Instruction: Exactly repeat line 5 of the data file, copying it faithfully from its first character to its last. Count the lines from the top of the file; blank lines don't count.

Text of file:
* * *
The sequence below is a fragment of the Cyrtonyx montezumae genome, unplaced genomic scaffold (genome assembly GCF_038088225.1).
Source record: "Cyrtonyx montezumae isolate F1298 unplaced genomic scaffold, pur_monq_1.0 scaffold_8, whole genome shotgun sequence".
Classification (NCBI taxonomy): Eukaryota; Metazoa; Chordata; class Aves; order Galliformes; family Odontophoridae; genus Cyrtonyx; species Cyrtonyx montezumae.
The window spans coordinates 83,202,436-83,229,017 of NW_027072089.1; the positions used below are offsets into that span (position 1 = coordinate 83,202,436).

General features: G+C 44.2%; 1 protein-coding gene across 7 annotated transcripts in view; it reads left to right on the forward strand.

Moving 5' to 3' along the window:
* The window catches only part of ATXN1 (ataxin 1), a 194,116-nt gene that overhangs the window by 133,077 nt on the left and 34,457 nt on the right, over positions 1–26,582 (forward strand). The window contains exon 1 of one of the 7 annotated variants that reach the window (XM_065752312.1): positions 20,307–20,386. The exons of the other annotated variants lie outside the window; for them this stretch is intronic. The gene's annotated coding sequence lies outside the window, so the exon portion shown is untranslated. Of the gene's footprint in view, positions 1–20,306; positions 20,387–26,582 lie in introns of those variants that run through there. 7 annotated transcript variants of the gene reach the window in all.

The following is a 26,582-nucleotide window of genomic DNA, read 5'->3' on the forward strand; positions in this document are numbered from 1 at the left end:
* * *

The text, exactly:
General features: G+C 44.2%; 1 protein-coding gene across 7 annotated transcripts in view; it reads left to right on the forward strand.